SOUTHDOWN BED & BREAKFAST

Southdown, Roundway, Devizes, Wiltshire, SN10 2HY

  Tel: 01380 726830  |  Mob: 07810 898846   

Email:  info@whitehorsewalking.co.uk

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The White Horse Trail is named for the chalk figures carved into the hills. Some are easier to spot than others – a spate of fast-growing weeds can disguise them somewhat and obviously a snowfall can also be a problem! Generally they stand out clear and bright and can be seen for many miles around and are probably best appreciated from a distance. However, it is very rewarding to be able to stand on or nearby a White Horse you have been walking towards for many miles. You don’t have to walk the White Horse Trail to see a horse - there are individual walks for each of them - sometimes more than one horse per walk.

Wiltshire’s White Horses

alton barnes white horse photo broad town white horse photo cherhill white horse photo devizes white horse photo hackpen white horse photo marlborough white horse photo pewsey white horse photo westbury white horse photo

The ALTON BARNES HORSE can be found between Walkers Hill and Milk Hill in the Pewsey Down Nature Reserve, close to Adam’s Grave, another long barrow. This is one of the highest points in Wiltshire with magnificent views and the horse can be seen from 22miles away! The Horse was cut in 1812 and measures 49 by 55 metres. It was paid for by Robert Pile from Manor Farm – who ended up paying twice because the first contractor absconded with the money.



The BROAD TOWN HORSE is thought to date from 1864, measures 24½ by 18 metres and although visible from 20 miles, is best viewed from the village of Broad Town. It was camouflaged during WW2 and uncovered in 1945 and is now maintained by The Broad Town White Horse Restoration Society.



The CHERHILL HORSE is the second largest and second oldest in the county, cut in 1780 and measuring 39 metres nose to tail and 43 ear to hoof. It can be visible from an impressive 30 miles and lies beneath an Iron Age hill fort, Oldbury Castle.  This Horse was cut to directions called out from below, ensuring it looks good from the ground. Close to the Horse is the Lansdowne Column, built in 1845 by the 3rd Marquis of Lansdowne who lived at nearby Bowood House, from where it can be seen.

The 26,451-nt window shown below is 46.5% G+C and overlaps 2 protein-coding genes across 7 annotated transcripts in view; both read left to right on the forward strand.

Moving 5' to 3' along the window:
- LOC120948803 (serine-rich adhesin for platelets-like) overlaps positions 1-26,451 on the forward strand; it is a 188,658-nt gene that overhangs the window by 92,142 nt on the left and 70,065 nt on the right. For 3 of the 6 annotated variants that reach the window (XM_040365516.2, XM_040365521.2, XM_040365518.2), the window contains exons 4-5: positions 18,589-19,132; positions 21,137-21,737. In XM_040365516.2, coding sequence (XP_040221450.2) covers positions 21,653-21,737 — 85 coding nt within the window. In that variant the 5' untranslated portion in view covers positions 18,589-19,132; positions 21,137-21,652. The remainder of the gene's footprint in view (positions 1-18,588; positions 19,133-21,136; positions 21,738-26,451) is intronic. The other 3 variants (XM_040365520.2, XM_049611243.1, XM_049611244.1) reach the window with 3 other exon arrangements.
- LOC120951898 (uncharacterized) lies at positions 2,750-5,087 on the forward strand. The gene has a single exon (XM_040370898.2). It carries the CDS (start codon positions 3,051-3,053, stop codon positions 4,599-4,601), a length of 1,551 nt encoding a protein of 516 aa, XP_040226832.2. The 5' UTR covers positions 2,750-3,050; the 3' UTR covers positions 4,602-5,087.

The DEVIZES HORSE is on Roundway Hill  & was cut to celebrate the new millennium. There was an earlier horse (Snob’s) below the hill fort of nearby Oliver’s Castle, being was cut in 1845 but by the end of the century had grown over. It was occasionally visible and was spotted in 1954 by schoolboy Peter Greed, who made a drawing of his own design. Over 50 years later a mirror image of his drawing was used to re-cut the Horse, meaning it faces the other direction to all the other Wiltshire White Horses. This Horse measures 45 by 45 metres.


Hackpen Hill lies below The Ridgeway on the edge of the Marlborough Downs and affords wonderful views of the Wiltshire countryside. Its Horse is know as the HACKPEN, BROAD HINTON or WINTERBOURNE BASSETT HORSE and was cut in 1838, probably to commemorate Queen Victoria’s coronation. Measuring 27½ by 27½ metres, it can sometimes be seen from as far as the downs near the Cherhill horse but only when newly scoured.



Less easily visible is the MARLBOROUGH (or PRESHUTE) HORSE, far smaller at 19 metres nose to tail and 14½ metres ear to hoof. It lies just above the village of Preshute and was designed by a pupil at a local school in 1804, well before Marlborough College was built in 1843 but is now maintained by the College.  



The PEWSEY HORSE is on Pewsey Hill and also overlooks the Vale of Pewsey. This horse was cut in 1937 to replace (but not cover) an earlier version which had become completely overgrown, to commemorate George VI’s coronation. It measures 29½ metres nose to tail and 10½ metres ear to hoof.



The oldest Wiltshire horse is the WESTBURY (or BRATTON) HORSE, sited on a very steep slope with magnificent views of the Vale of Pewsey below and Bratton Camp, an Iron Age hill fort above. Like others, the present horse covers an earlier example, and dates from 1778.  At 55½ metres from nose to tail and 33 metres from ear to hoof, it is also the largest and can be seen from 20 miles on a clear day.